Scientists reveal shocking levels of abuse in the global fishing industry

Indonesian maritime workers at a protest rally.

Ismoyo Bay/Getty Images

“Companies need to improve traceability in their supply chains and design solutions together with workers to prevent abuse,” Selig said.

This responsibility is well illustrated by an incident in 2015. In an attempt at self-policing, food giant Nestlé found evidence of modern slavery in its seafood supply chain, a gruesome finding that was ultimately attributed to a multi-billion dollar seafood vendor in Thailand. The company later warned that all US and European companies that buy seafood from the same region face the same risk of labor abuse along their import line.

Define terms

An important aspect of Selig’s research is how his team decided to define “work abuse.”

“We’ve taken a bit of a broader definition,” Selig said. “Partly because we believe that while much attention is paid to the more serious end of the spectrum, what are perceived to be less serious abuse are often potential indicators of more serious abuse at the ‘to come up.”

Forced labor, for example, like the operation in eastern Indonesia, was at the most extreme end. Poor labor standards, such as dirt or neglected workers’ rights, were less extreme.

Scientists reveal shocking levels of abuse in the global fishing industry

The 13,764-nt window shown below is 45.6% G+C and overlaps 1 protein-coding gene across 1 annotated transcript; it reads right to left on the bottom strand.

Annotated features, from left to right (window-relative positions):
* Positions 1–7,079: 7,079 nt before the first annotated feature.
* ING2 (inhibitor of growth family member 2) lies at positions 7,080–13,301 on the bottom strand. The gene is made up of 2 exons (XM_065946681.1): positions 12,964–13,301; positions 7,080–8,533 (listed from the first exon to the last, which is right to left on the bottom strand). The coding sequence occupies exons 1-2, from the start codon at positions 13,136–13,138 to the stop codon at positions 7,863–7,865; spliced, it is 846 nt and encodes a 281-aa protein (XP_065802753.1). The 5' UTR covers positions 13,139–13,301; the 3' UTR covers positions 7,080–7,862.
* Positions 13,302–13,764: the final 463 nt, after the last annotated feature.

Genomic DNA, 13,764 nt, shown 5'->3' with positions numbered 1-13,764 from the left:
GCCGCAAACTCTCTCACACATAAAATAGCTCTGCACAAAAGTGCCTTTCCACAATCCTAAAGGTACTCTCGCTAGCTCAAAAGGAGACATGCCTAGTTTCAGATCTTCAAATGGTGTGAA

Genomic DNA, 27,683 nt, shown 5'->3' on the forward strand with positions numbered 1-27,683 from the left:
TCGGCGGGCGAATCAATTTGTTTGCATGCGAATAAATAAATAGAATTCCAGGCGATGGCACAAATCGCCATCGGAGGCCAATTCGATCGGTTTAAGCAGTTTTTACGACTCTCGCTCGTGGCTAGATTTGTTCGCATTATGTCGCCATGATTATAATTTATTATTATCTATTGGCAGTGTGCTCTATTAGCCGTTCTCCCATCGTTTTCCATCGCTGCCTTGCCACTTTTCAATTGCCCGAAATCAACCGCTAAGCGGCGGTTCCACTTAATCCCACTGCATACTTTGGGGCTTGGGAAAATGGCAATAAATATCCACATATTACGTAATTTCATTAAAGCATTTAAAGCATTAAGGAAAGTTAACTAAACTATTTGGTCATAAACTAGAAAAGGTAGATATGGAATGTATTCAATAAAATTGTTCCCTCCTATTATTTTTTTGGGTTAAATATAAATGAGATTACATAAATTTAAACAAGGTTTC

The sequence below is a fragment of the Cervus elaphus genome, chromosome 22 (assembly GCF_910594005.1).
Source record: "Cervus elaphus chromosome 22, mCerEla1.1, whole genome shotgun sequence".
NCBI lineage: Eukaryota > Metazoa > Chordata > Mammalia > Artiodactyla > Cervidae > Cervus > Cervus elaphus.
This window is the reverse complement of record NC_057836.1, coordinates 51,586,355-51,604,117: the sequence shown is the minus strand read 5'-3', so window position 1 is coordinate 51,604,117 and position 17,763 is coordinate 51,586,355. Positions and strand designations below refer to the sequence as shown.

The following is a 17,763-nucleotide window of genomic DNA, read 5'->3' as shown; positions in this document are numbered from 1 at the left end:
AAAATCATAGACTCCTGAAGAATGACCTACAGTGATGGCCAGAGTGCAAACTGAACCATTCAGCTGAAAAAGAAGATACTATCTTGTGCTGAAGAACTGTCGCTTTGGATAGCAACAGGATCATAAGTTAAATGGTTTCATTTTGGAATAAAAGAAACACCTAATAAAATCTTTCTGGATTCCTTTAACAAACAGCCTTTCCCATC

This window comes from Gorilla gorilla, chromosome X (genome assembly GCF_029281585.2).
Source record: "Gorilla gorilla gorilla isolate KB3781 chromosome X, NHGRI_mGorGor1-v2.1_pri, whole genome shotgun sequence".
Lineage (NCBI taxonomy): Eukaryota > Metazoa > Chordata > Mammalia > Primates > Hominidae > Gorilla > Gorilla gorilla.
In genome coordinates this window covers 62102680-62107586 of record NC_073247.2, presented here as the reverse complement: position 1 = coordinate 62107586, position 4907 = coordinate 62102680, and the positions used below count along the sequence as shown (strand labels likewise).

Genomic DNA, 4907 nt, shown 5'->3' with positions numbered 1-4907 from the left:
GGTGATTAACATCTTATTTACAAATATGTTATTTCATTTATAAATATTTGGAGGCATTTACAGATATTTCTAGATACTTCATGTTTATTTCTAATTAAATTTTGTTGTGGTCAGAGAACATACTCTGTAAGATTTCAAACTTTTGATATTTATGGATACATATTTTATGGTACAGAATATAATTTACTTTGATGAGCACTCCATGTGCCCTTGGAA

Unloading a catch in Indonesia.

Chaideer Mahyuddin/Getty Images

But in terms of illegal fishing practices, the team followed a more standard definition.

To be considered illegal fishing, a vessel had to be in violation of either the general laws of a country, the conservation measures put in place by a regional fisheries management organization, a participant in an unreported or misreported fishery, or even having fished in places without applicable conservation measures.

Once the definitions were established, the team began looking for correlations between reports of labor abuse or illegal fishing and ports or vessels in the tracking database. They looked at entire fleets to mitigate the chances of missing something. If a vessel showed signs of risky activity, another in the same fleet could do so as well.

Flags and equipment are clues

The team found that ship flags, which indicate the country in which a vehicle is registered, had an important role to play in assessing the risks of labor abuse.

“The most risky flags were associated with [vessels] where the flag state … is registered in countries that have what is considered poor corruption control,” Selig said.

When researching the risks of illegal fishing activities, Selig said, the fishing gear was telling.

The riskier vessels tended to have gear geared towards what is known as transhipment, which is what happens when fishing vessels transfer their catches to larger vessels and those larger vessels bring the sockets back to earth.

Presumably, the team suggests, moving catches to a larger vessel means there’s less oversight on the illicit vessel, particularly because transshipment happens in the middle of the ocean, not near ports. If something suspicious is going on behind the scenes on someone’s boat, they’ll probably want to cut back on the time they spend in ports with security guards.

Going forward, a major question is: how can we deal with these ongoing tragedies in the fishing industry?

“A big part of trying to untangle this puzzle,” Selig said, is to improve transparency and accountability in the process of recruiting anglers. “So that they understand their rights, their contract terms and can seek redress in the event of a breach.”

This new document, she adds, is a way “to help us get there”.